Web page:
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Optimisation of Macroscale Functional Surfaces Through Numerical Investigation of Naturally Occurring Bedforms

Taylor, P (2020) Optimisation of Macroscale Functional Surfaces Through Numerical Investigation of Naturally Occurring Bedforms. Doctoral thesis, Liverpool John Moores University.

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Abstract

This thesis presents a detailed investigation into the potential of optimising the geometric profiles of macroscale grooves, to improve their drag reducing performance in internal laminar flow and spatially developing turbulent flow. The investigation explored whether the asymmetric profiles of naturally occurring sand ripples constitute an optimisation over the simple, symmetrical geometric profiles which have formed the typical focus for past investigations of macroscale grooves. In order to enable this analysis, the thesis developed and validated methodologies within the open source code OpenFOAM, which can overcome the bottlenecks associated with both modelling complex geometries in large-scale parametric studies, and implementing surface geometries into spatially developing turbulent flows. The first stage of the investigation developed a methodology for resolving laminar-turbulent transition in OpenFOAM using large-eddy simulation. To the authors knowledge, this work represents the first systematic validation and verification of resolved laminar-turbulent transition in OpenFOAM to investigate the combined effect of large-eddy simulation and controlled tripping. The results identify that a purely laminar boundary layer can be destabilised through imposing a period of psuedo-random, time-dependant fluctuations in the wall-normal velocity field at the wall. If the magnitude of these fluctuations match the maximum wall-normal velocity fluctuations in an equivalent boundary layer of equal thickness, then the initially period of two-dimensional instabilities is bypassed, and transition can be induced almost instantaneously downstream of the trip. Under these tripping conditions, the results expand the typical design criteria for large-eddy simulation spatial resolution, and show that typical design recommendations can sufficiently converge the flow resistance and shape factor by the start of the fully turbulent regime. Increasing this resolution by a factor of 2 achieve this convergence early on in the laminar-turbulent transitional regime. The second stage of the investigation involved an extensive parametric study of highly detailed sand ripple profiles within a periodic laminar channel flow. In all cases, the presence of both ripples and sinusoidal grooves had a negative impact on the flow resistance, typically due to a reduction in viscous forces being balanced out by the creation of a larger pressure force. The higher order details of the geometric profiles did not have a significant impact on the flow resistance, even when such details had a significant impact on promoting or delaying flow separation. The details of the geometric profile only became significant for three-dimensional ripples, when applied with a sufficient depth and and Reynolds number to manipulate the bulk flow field towards the centre of the channel, and direct high velocity flow from the centre towards the crests of the ripple profiles. The final stage of the investigation applied simplified sand ripple profiles into a wall-resolved spatially developing turbulent boundary layer, through the novel incorporation of a split-hexahedral mesh, through OpenFOAM's snappyHexMesh utility. Whilst ripples with a depth of $5\%$ of their wavelength had a negligible impact on flow resistance, deeper ripples ($15\%$) produced an increase in flow resistance which was independent of the growing ratio between boundary layer thickness and ripple depth. The local distribution of turbulent velocity fluctuations was consistent with known drag reducing phenomenon, with amplified spanwise velocity fluctuations over the shear stress spike approaching the crest, and amplified streamwise velocity fluctuations accompanying the free-shear region of flow separation downstream of the crest. It was in this free-shear region, that the streamwise resolution had the greatest impact on the accuracy of the local wall shear stress. The present approach confirms the capabilities of split-hexahedral meshes to efficiently balance the varying requirements of spatial resolution in near-wall and free-stream regions, regardless of the geometric surface profile.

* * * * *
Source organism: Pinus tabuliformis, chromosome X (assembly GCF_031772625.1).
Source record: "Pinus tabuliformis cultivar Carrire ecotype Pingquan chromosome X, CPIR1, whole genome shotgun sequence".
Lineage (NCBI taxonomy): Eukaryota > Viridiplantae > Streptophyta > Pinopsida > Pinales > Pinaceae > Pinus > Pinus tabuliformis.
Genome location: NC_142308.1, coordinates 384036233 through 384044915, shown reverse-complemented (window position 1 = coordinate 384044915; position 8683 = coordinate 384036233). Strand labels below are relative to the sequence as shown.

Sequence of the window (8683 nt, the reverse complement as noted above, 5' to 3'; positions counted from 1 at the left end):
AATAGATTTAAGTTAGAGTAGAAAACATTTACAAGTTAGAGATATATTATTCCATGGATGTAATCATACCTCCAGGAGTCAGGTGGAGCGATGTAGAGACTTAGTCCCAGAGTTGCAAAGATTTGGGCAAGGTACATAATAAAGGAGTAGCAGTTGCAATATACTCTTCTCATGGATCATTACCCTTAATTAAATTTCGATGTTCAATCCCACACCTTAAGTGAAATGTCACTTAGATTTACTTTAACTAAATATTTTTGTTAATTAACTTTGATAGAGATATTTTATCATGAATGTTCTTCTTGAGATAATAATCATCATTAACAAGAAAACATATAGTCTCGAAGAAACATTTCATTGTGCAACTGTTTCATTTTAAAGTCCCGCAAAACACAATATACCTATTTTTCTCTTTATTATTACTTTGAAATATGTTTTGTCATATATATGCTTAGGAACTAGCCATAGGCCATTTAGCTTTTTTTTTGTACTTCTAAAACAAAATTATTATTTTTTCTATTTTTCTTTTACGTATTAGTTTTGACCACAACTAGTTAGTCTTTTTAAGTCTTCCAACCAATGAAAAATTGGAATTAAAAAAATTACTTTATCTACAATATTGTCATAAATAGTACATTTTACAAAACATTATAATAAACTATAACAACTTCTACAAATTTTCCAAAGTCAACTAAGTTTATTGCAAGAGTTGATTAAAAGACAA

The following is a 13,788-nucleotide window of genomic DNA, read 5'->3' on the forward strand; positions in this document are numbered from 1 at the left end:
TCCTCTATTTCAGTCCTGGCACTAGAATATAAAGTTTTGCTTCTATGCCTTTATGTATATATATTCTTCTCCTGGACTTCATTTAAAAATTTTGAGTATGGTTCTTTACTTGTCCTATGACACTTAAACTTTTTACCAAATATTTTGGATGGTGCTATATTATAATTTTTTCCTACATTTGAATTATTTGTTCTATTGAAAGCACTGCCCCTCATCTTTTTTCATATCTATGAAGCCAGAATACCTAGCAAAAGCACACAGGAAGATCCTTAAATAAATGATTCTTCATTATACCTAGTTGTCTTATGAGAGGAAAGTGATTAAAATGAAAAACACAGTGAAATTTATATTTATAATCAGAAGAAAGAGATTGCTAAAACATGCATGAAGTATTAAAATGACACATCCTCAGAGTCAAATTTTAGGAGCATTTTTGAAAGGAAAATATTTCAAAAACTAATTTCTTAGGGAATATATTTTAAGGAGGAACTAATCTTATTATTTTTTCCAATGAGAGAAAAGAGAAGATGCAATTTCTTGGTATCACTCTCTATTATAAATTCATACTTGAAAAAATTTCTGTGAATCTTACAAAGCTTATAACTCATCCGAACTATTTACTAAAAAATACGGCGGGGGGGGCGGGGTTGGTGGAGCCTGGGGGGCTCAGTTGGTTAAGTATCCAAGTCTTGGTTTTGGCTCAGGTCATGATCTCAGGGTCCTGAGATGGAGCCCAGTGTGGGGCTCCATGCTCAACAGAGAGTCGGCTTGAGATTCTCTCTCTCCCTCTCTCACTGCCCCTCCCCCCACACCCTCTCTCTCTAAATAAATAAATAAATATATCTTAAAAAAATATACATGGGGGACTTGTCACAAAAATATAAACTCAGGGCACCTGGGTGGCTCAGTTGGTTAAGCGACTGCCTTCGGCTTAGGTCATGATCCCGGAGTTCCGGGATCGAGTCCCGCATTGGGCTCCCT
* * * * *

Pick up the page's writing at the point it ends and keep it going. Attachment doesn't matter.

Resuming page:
Item Type: Thesis (Doctoral)
Uncontrolled Keywords: OpenFOAM; Large-Eddy Simulation; Turbulent Boundary Layers; Laminar Channel Flow; Drag Reduction; Sand Ripples
Subjects: T Technology > TA Engineering (General). Civil engineering (General)
T Technology > TD Environmental technology. Sanitary engineering
Divisions: Maritime & Mechanical Engineering (merged with Engineering 10 Aug 20)
Date Deposited: 29 Jul 2020 16:05
Last Modified: 29 Jul 2020 16:05
DOI or Identification number: 10.24377/LJMU.t.00013352
Supervisors: Chen, X, Seddighi, M and Allanson, D
URI: https://researchonline.ljmu.ac.uk/id/eprint/13352

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